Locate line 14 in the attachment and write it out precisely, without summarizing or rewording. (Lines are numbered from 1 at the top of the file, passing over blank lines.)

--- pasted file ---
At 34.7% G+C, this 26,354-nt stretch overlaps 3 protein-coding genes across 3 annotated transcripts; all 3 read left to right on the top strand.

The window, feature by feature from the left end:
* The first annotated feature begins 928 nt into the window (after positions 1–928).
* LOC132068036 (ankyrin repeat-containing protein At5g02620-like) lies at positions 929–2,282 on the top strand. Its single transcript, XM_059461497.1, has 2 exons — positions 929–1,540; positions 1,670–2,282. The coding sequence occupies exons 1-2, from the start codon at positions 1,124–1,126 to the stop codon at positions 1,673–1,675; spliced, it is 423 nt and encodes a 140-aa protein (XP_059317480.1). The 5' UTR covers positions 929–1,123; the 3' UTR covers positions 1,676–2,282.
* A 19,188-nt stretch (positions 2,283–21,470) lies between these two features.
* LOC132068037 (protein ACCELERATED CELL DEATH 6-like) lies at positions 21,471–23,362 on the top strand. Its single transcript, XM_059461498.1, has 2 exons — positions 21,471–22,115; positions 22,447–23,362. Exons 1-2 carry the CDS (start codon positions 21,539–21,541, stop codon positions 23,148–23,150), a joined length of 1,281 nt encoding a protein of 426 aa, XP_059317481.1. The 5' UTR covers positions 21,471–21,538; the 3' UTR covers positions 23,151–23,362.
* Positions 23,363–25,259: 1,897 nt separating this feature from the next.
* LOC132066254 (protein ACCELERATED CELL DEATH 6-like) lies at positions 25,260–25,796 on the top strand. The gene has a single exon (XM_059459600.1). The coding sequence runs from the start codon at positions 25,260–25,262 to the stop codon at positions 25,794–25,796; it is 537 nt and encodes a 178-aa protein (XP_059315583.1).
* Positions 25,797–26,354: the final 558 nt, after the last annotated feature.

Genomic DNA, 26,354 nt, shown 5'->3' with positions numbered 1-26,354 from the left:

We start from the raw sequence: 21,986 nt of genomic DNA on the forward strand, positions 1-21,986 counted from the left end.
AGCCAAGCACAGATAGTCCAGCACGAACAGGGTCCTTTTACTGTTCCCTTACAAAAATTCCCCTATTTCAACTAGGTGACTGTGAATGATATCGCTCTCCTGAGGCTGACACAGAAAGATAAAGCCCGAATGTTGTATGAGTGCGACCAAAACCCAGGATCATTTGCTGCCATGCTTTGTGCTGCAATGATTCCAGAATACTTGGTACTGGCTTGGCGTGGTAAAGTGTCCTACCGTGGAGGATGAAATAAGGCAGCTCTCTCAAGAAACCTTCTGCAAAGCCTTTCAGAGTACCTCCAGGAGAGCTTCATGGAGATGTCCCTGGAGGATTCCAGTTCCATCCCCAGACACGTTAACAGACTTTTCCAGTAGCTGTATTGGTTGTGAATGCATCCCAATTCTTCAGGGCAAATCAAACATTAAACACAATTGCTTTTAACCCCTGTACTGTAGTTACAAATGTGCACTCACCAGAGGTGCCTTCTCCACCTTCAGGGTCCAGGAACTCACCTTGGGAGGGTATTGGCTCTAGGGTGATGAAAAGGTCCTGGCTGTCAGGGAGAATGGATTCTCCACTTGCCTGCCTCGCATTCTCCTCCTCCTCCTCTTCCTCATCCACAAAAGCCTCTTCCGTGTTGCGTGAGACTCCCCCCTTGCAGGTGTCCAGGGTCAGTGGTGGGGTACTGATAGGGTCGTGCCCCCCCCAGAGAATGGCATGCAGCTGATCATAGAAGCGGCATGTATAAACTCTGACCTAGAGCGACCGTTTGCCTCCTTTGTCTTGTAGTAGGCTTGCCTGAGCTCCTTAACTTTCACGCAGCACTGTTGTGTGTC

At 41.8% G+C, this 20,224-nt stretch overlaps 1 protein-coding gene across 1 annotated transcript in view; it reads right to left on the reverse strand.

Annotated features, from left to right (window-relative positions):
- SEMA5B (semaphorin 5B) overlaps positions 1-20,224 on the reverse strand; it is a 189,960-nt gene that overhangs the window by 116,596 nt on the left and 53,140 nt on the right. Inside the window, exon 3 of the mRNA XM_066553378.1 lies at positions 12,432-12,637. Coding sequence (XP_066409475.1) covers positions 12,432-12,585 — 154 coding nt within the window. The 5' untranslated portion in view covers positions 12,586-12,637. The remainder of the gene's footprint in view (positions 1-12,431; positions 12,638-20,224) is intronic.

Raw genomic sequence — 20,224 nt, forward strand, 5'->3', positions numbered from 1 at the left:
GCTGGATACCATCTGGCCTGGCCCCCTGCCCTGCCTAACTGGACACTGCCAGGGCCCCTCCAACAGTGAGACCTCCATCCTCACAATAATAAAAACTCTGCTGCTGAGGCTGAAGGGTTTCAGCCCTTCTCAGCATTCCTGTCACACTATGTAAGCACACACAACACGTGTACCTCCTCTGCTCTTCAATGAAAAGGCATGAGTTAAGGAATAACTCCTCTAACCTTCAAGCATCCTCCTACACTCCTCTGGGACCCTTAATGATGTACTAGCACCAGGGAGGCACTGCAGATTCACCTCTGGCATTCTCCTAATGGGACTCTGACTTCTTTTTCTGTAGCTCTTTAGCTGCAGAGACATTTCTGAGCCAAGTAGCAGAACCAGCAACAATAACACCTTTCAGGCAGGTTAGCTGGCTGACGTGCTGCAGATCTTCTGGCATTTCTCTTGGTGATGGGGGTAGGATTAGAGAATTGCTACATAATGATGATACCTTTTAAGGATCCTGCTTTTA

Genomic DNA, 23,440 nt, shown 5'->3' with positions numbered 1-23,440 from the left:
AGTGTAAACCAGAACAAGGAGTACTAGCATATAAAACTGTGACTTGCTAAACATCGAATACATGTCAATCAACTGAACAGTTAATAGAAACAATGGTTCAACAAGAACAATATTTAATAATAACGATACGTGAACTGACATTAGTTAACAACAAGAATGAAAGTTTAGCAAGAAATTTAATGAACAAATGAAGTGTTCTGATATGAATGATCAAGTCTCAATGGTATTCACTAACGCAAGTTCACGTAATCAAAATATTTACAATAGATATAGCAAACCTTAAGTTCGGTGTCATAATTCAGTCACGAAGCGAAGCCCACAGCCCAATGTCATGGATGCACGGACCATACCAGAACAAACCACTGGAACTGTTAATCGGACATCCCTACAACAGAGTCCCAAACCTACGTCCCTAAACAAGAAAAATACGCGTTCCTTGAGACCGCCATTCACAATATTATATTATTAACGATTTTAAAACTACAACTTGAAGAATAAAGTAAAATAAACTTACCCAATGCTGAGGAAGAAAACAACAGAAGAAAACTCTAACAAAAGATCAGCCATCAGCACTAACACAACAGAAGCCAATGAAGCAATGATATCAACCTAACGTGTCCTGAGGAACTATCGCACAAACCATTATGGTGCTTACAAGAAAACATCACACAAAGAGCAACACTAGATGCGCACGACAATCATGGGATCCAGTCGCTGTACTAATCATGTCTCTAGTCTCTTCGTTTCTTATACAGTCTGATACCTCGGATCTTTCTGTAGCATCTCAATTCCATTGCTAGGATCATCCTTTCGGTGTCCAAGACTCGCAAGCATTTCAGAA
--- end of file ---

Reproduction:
Annotated features, from left to right (window-relative positions):